There is a story about a woman watching a silversmith refining silver in very intense heat. She asked him: "How do you know when the silver is fully refined?" His answer: "Oh, that’s easy—when I see my image in it."
Alma 5:14 Have ye received His image in your countenances?"
Carlfred Broderick, a renowned family therapist, told the following in his book "My Parents Married on a Dare." (Desseret Book) He was the Stake President and had just attended a program on Temple marriage put on by the Young Women. When it was over he was asked if there was anything he would like to add. He said:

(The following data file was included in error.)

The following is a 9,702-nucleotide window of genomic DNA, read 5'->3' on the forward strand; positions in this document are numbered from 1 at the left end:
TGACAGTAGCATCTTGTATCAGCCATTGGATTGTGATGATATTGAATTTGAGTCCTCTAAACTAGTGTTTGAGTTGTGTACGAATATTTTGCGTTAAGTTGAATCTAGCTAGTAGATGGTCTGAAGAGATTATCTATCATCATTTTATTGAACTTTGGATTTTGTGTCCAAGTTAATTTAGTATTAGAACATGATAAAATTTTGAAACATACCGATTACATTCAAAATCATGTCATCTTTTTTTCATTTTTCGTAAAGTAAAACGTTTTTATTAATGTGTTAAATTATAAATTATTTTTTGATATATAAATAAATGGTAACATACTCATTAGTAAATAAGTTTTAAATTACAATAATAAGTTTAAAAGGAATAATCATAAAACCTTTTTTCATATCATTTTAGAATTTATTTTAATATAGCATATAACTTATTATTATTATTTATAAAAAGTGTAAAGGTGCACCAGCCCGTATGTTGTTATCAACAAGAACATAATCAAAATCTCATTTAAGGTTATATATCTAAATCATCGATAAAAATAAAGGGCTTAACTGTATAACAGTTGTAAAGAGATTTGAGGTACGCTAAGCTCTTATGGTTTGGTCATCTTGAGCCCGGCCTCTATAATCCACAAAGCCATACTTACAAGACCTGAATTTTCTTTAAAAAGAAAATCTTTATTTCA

"Yes, there is," and I don’t think the woman has ever forgiven me. What I said was this, "Girls, this has been a beautiful program. I commend the gospel with all of its auxiliaries and the temple to you, but I do not want you to believe for one minute that if you keep all the commandments and live as close to the Lord as you can and do everything right and fight off the entire priests quorum one by one and wait chastely for your missionary to return and pay your tithing and attend your meetings, accept calls from the bishop, and have a temple marriage, I do not want you to believe that bad things will not happen to you. And when that happens, I do not want you to say that God was not true. Or, to say, ‘They promised me in Primary, they promised me when I was a Mia Maid, they promised me from the pulpit that if I were very, very good, I would be blessed. But the boy I want doesn’t know I exist, or the missionary I’ve waited for and kept chaste so we both could go to the temple turned out to be a flake,’ or far worse things than any of the above. Sad things—children who are sick or developmentally handicapped, husbands who are not faithful, illnesses that can cripple, or violence, betrayals, hurts, deaths, losses—when those things happen, do not say God is not keeping His promises to me. The gospel of Jesus Christ is not insurance against pain. It is resource in event of pain, and when that pain comes (and it will come because we came here on earth to have pain among other things), when it comes, rejoice that you have resource to deal with your pain."